Tiger Won’t Catch Jack

If you would have asked me one year ago, after Tiger Woods finished fourth in The Masters, his first tournament back after sex addiction counseling, if he’d break Jack Nicklaus’ record of 18 major championships, I’d have said, “Absolutely.”

After a year and a half without a win, and injuries affecting his ability to play on a regular basis, I don’t think Tiger will pass Nicklaus. In fact, I’m to the point where I’ll be surprised if Woods wins another major championship.

Woods left the Tournament Players Championship in Ponte Vedra Beach, Fla., nine holes into his first round, six over par and citing pain in his knee and his Achilles tendon for his departure. Woods has had lots of trouble with his legs, and has had four surgeries on his right knee. Whenever someone has a surgery, there’s a corrosion that can’t be reversed. When Woods had his first surgery, there was only so far the knee was going to be able to rebound, but not to 100 percent. Same with the second, third and fourth surgeries.

The knee problems led to Achilles tendon problems. When Woods tried to start running after his 2008 surgery, it led to a torn Achilles. And when he suffered that, he turned to Dr. Anthony Galea. Galea wasn’t licensed to practice medicine in the United States, and was accused of providing many elite level athletes with performance enhancing drugs. In addition, Galea was known as an HGH specialist. Woods had him to his home in Orlando, but said before the 2010 Masters that Galea’s treatment of him was innocent.

Woods explained, “I had PRP, platelet-enriched plasma treatments, and basically what that is; they draw blood from your arm, spin it in a centrifuge and spin the plasma into the entries. As you all know, 2008 I blew out my ACL and part of my reconstruction with my LCL, it wasn’t reacting properly, it was a little bit stuck. And so I had the PRP injection into my LCL.

“And then in December, I started to train, start running again and I tore my Achilles in my right leg. I then had PRP injections throughout the year. I kept re-tearing it throughout the year and throughout the summer. I used tape most of the year to play, and so – I also went to hyperbaric chambers after the injections to help drive in the – it does help you heal faster and did everything I possibly could to heal faster so I could get on the golf course.”

Last year at this time, the Canadian born and licensed Galea was indicted by U.S. Government officials on charges that included lying to federal officials, smuggling, unlawful distribution of HGH, introducing the unapproved drug actovegin into interstate commerce and conspiracy to defraud the United States. They say that he provided performance enhancers to three unnamed NFL players. Galea reportedly is working on a plea deal with prosecutors right now.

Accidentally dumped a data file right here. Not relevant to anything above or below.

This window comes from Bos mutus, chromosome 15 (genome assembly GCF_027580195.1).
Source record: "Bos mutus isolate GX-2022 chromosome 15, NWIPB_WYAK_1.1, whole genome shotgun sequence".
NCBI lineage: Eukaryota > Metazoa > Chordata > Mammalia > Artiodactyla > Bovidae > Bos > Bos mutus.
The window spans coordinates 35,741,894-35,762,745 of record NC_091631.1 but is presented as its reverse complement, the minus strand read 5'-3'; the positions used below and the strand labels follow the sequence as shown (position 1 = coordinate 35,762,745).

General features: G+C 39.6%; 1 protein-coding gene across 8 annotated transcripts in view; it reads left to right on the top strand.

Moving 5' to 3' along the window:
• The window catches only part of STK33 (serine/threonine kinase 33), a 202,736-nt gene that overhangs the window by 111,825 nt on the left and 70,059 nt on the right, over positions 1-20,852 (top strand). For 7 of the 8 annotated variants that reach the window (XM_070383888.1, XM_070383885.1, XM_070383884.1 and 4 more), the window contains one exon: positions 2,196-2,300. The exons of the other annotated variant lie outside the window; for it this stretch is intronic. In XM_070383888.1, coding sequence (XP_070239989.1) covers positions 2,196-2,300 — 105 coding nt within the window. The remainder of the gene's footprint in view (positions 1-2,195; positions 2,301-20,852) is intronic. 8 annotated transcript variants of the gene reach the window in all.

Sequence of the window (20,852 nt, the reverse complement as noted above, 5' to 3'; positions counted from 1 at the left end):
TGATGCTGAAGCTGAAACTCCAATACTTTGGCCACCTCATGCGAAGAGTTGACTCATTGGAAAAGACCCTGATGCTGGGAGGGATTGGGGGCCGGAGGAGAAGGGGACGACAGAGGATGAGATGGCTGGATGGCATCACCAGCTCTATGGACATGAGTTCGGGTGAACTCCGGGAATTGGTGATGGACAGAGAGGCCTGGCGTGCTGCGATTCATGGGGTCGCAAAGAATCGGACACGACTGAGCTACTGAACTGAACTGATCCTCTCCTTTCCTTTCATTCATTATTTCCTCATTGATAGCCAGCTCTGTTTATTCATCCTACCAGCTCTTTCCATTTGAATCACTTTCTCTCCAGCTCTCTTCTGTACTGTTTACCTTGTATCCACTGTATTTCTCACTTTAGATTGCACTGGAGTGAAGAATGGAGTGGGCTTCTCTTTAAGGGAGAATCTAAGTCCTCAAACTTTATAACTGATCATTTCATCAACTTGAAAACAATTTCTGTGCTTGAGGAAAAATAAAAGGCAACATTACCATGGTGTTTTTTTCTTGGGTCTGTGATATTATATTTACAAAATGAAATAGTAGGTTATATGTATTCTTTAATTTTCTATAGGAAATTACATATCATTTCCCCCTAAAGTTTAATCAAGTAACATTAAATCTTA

There’s tremendous circumstantial evidence connecting Woods to, at the very least, HGH. And now that Tiger is literally falling apart and can’t seem to heal, that evidence appears even stronger.

Last week, fellow PGA pro Bubba Watson said he thought Woods’ problems were between the ears.

“You know, I think … yeah, I’ll just go ahead and say it,” Watson said. “I think Tiger is going the wrong way. I think he’s so mental right now with his swing. Just go out there and play golf. He used to hit shots, used to bomb it, used to do all that stuff. In 2000 and ’97 I think he did pretty good. He won the Masters by 48 shots or whatever he won it by.

“All of us are good at golf. Sometimes I think some of the great players, they get too wrapped up in the mental part.”

Now it’s clear that Woods has physical issues that are affecting his game too. In short, he’s a mess. He can’t play the game physically like he used to. He doesn’t hit it as far (Woods is 69th in driving distance this year on the PGA tour), he doesn’t putt as well as he used to, and doesn’t get his chips as close to the hole as he used to. He’s ranked eighth in the World Golf Rankings, but in reality he isn’t close to being among the 10 best players in the world right now.

At his best, Woods was the best player that ever played. Statistically, he was better than Palmer, better than Nicklaus, better than Jones or Snead. Five years ago, it was easy to project him as the absolute best; someone that would win 25 majors.

As it stands right now, the final results will likely show that Nicklaus was the best ever based on his 18 majors. It’s hard to imagine, based on the last couple of years, that Woods will win another one, let alone four or five more.

Sadly, even if he would get to that point, evidence suggests that Woods’ exploits on the golf course were as illegitimate as Barry Bonds’ records on the baseball field. Even though he never failed a test, the fact that he employed Galea, and now his body is suffering the classic steroid-user consequences, can only lead me to believe that Woods was a juicer.